2015 Birth Injury Claim Cites Skull Fracture and Other Significant Damage

birth injury

When 18-year-old Hayley Holland reported to the Sun Life Center for Women in Pinal County in Arizona, there were no indications that she was at any risk for high-risk or difficult labor or that her baby might suffer a birth injury.

The young mother was just 39 weeks and one day pregnant, yet her physician decided to induce labor. According to a lawsuit claimed by the woman the 2015 incident left her son with permanent injuries, including a skull fracture, which had a significant impact on his quality of life and his abilities.

The missteps that led to the birth injury began at 10:00 a.m. when Ms. Holland’s doctor ordered that a medication called Cytotec to be administered. The staff did not perform a pre-labor test to determine whether her cervix was softened or dilated enough for the drug to be administered: nor was the infant’s fetal weight or position verified via ultrasound or any other measure.

The medication was given to her at 10:30 and her labor began, with her water breaking at 3:00. By 6:15 that evening the first signs of trouble appeared, with a nurse noting that the infant’s heart rate had slowed from 60 beats per minute to just 20. Despite this, no actions were taken to improve the fetal heart rate or oxygen level, and Holland’s labor continued at a rate of six contractions every ten minutes for six hours.

Mistake on Top of Mistake Led to Birth Injury

Making the risk of birth injury even higher, Ms. Holland’s physician had ordered that after the placenta was delivered, another drug called Pitocin should be provided to control uterine bleeding. Instead of it being administered after the placenta, it was given to her four hours earlier, and before the infant was born. By 10:30 the infant still hadn’t been born and his heart rate was extremely high.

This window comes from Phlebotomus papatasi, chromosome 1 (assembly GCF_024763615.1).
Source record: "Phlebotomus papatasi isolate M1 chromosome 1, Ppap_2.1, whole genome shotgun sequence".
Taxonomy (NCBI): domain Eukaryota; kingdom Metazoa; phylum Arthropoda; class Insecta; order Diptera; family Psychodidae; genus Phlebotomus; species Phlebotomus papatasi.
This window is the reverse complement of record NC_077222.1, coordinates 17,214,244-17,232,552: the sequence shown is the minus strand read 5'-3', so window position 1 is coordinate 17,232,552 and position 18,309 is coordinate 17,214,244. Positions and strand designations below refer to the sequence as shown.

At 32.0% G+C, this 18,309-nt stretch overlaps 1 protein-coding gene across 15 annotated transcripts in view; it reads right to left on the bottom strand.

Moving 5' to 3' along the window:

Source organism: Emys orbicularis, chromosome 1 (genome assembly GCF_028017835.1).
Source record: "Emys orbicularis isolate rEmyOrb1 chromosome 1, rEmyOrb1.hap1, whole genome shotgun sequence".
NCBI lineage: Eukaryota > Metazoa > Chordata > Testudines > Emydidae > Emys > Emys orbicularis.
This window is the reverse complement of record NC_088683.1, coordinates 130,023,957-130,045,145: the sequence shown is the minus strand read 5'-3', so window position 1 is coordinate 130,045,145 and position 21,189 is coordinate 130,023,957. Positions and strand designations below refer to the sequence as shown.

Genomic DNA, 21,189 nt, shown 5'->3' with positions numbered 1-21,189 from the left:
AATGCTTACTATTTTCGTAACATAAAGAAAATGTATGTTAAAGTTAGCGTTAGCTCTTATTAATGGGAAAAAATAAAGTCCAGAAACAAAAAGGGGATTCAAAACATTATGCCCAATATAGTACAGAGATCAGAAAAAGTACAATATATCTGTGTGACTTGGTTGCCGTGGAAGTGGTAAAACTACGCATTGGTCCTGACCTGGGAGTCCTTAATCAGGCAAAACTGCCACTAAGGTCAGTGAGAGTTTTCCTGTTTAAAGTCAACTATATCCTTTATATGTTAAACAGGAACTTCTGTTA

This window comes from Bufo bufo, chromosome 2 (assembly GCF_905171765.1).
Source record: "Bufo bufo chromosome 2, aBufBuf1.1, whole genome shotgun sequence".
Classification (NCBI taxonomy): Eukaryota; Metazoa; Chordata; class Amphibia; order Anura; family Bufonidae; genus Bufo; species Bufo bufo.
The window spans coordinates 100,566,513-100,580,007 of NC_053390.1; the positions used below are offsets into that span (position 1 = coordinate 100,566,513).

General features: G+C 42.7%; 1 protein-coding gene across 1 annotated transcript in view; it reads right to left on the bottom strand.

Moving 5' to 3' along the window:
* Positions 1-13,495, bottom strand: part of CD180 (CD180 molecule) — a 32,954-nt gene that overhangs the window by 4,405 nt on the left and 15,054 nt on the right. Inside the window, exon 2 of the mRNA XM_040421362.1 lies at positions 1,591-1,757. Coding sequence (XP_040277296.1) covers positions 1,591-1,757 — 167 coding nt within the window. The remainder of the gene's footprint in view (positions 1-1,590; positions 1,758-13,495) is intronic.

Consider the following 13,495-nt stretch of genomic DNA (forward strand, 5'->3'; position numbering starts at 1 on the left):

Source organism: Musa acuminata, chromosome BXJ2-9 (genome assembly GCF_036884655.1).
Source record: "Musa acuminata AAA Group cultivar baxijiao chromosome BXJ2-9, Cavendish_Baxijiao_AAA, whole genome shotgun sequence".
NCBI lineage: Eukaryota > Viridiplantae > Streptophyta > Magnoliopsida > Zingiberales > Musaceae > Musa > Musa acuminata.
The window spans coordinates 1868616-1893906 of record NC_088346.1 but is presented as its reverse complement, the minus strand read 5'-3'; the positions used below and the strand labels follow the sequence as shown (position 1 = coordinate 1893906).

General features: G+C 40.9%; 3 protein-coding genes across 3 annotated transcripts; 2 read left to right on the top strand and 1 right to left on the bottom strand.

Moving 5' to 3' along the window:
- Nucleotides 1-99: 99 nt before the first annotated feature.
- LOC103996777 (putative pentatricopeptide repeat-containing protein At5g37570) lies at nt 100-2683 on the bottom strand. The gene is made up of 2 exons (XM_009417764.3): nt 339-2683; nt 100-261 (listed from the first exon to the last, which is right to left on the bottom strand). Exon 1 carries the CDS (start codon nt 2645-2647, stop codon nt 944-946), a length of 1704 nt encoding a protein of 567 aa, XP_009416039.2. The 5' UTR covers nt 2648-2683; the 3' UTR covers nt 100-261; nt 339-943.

He was finally born at 12:27 in the morning, but because the labor was so intense he had suffered significant injuries, including “prominent posterior cephalohematoma, intracranial hematoma with intracranial hemorrhage, a massive subgaleal hemorrhage, cerebral edema, periorbital edema, respiratory distress requiring oxygen, and significant right arm and back bruising.” The infant required to transfer to a local medical center, where he was treated for seizures, liver injury and brain bleeding. The mother has filed a lawsuit seeking damages for “lifelong physical, emotional, and developmental disabilities.”

Author: Terri Oppenheimer

Terri Oppenheimer

Terri Oppenheimer is an independent writer, editor, and proofreader. She graduated from the College of William and Mary with a degree in English. She specializes in providing content for websites and finds tremendous enjoyment in the things she learns while doing her research. Her specific areas of interest include health and fitness, medical research, and the law.